Improve your sermon prep with our brand new study tools! Learn all about them here.
Sermons
  Study Tools

OPEN: How many of you have ever heard of a movie/play entitled “The King and I”?

The movie version starred Yul Brynner and Debra Kerr, and has been popular for decades. But many people don’t realize the movie and play were based on a true story of a widowed Englishwoman named Anna who accepted the position of governess for the King of Siam (Thailand) in the late 1800s.

I just read the book last month, and was intrigued by one of stories it told.

It seems that one day, while on an errand, Anna got lost. “She found herself in a dark alley, from which the only exit appeared to be a door of polished brass in a high brick wall. Half-afraid that she was trespassing in some forbidden place; she pushed open the door, then stepped over the sill into a paved courtyard. In the middle of the garden near a small pond of water a woman was sitting on the ground, chained to a post. She was nursing a naked child about 4 years old.”

In a conversation with this woman, Anna discovered that her son’s name was Thūk - meaning “Sorrow”. She explained that she had been born a slave, but her freedom had been purchased by an Indian merchant who had fallen in love with her and desired to marry her. The transaction was approved under Siamese law, and the woman began a life of happy freedom.

Her mistress, however, had never been reconciled to the idea of letting her go, so one day, about 3 months after her marriage, she was seized and brought back to this courtyard and chained to the post. She had been chained there now for 4 years.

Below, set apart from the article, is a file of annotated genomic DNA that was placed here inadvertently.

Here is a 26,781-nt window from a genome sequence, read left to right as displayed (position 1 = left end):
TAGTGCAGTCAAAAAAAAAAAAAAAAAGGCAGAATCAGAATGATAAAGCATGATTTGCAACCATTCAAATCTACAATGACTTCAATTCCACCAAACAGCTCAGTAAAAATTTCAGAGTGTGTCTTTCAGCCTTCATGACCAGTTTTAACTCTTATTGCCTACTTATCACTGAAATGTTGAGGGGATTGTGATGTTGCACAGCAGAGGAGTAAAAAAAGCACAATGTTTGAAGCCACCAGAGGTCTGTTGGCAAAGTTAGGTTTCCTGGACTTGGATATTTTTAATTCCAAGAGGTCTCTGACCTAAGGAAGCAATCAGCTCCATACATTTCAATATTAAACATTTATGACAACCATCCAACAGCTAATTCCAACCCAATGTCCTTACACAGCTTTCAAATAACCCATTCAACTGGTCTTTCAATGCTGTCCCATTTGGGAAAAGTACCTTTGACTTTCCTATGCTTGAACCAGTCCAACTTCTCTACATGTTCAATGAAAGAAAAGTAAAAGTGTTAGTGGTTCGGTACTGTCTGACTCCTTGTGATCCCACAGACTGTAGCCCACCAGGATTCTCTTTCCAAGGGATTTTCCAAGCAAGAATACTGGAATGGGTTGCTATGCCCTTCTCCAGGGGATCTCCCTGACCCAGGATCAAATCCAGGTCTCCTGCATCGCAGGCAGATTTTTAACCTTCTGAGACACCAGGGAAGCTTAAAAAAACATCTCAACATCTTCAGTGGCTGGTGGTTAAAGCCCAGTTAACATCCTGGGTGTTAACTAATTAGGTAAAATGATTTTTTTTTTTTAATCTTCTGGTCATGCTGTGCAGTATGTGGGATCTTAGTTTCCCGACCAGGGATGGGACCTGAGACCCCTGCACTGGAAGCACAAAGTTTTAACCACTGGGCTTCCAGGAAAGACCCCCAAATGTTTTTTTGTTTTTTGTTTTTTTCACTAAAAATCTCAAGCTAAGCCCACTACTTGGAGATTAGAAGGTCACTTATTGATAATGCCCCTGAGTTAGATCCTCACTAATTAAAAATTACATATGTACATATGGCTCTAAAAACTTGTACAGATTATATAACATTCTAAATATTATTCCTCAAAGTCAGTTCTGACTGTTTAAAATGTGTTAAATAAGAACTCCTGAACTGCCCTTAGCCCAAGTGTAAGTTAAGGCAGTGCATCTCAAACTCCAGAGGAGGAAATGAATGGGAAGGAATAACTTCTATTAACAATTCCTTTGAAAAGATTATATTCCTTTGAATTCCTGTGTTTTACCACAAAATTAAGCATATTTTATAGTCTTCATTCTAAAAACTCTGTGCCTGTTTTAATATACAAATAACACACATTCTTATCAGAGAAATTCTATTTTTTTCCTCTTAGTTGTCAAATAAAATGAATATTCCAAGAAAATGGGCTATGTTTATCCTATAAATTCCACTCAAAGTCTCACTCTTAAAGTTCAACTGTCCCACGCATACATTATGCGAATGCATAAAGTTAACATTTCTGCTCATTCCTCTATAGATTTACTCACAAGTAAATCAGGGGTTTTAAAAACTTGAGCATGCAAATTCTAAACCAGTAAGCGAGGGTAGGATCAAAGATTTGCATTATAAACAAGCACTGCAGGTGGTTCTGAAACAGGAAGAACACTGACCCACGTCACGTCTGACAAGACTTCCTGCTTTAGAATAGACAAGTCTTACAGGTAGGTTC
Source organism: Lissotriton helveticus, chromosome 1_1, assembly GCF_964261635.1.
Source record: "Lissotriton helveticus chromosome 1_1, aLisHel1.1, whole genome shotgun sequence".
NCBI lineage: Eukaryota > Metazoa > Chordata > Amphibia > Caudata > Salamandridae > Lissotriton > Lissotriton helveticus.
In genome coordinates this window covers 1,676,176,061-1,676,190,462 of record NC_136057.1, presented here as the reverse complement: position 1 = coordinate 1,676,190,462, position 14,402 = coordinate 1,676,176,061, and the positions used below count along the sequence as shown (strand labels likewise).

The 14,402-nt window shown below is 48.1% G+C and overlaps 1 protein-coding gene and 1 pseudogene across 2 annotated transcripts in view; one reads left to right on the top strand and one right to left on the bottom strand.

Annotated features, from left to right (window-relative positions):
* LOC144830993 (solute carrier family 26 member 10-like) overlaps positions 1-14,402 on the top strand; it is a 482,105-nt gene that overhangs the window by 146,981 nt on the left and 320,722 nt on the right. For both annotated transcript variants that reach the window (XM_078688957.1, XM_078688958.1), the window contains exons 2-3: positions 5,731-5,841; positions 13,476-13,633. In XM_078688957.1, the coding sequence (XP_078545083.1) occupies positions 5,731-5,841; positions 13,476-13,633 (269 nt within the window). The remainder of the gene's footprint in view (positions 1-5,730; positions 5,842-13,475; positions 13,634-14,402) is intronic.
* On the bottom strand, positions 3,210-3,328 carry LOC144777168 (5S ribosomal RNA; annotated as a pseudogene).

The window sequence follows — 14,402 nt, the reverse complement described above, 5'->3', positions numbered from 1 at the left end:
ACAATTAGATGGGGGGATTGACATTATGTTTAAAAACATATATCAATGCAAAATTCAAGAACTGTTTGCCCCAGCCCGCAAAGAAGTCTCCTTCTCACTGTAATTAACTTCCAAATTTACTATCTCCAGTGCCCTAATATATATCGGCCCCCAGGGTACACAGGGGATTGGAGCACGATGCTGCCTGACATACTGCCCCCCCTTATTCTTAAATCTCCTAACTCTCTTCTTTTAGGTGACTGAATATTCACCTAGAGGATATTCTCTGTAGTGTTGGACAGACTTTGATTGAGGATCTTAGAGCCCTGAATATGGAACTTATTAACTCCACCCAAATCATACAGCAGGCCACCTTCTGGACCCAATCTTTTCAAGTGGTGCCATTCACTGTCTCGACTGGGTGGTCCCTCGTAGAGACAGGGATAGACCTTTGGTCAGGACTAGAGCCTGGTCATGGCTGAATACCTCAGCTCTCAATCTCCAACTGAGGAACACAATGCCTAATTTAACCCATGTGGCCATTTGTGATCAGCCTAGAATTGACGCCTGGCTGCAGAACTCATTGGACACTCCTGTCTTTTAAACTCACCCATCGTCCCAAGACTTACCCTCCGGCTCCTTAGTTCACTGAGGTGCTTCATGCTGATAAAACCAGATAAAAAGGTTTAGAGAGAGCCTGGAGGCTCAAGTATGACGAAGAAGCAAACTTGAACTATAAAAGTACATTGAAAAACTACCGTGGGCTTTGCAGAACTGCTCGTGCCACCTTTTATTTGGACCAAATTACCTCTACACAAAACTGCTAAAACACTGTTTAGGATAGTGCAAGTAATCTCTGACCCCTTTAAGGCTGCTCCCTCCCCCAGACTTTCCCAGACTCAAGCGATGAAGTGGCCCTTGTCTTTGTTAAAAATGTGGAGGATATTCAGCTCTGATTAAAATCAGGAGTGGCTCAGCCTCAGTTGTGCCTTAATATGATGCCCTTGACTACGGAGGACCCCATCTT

Anna returned to the palace and informed the King… who rescued this poor woman from her chains.

The woman’s husband was so grateful he contacted Anna to thank her and told her that their son’s name had been changed: to “Freedom”

(from the book “Anna and the King of Siam” by Margaret Landon)

Jesus said “… if the Son sets you free, you will be free indeed.” John 8:36

But freed from what?

Freed from chains… the chains of sin.

Peter wrote that Jesus “… bore our sins in his body on the tree, so that we might die to sins and live for righteousness; by his wounds you have been healed.” 1 Peter 2:24

That’s why Jesus came.

He came to seek and save the lost, and to loose them from their chains of sin.

That’s why He came. That’s why He died. That’s why He rose from the grave.

It was the single most important thing Jesus could do for us.

And yet… some folks don’t act like they sense the importance of being freed from their chains. They don’t sense the NEED to be FREED from their sin.

They seem to be much more concerned about being freed from bad government.

Or from financial bondage.

Or from a boring and unsatisfying life.

But free from sin?

Not so much.

There doesn’t seem to be any sense of urgency or importance for some folks.

And as I was working on this sermon it puzzled me why this would be.

And the longer I puzzled on it, the more I realized there were 3 reasons I could think of as to why people wouldn’t want to be freed from their chains.


Talk about it...

Nobody has commented yet. Be the first!

Join the discussion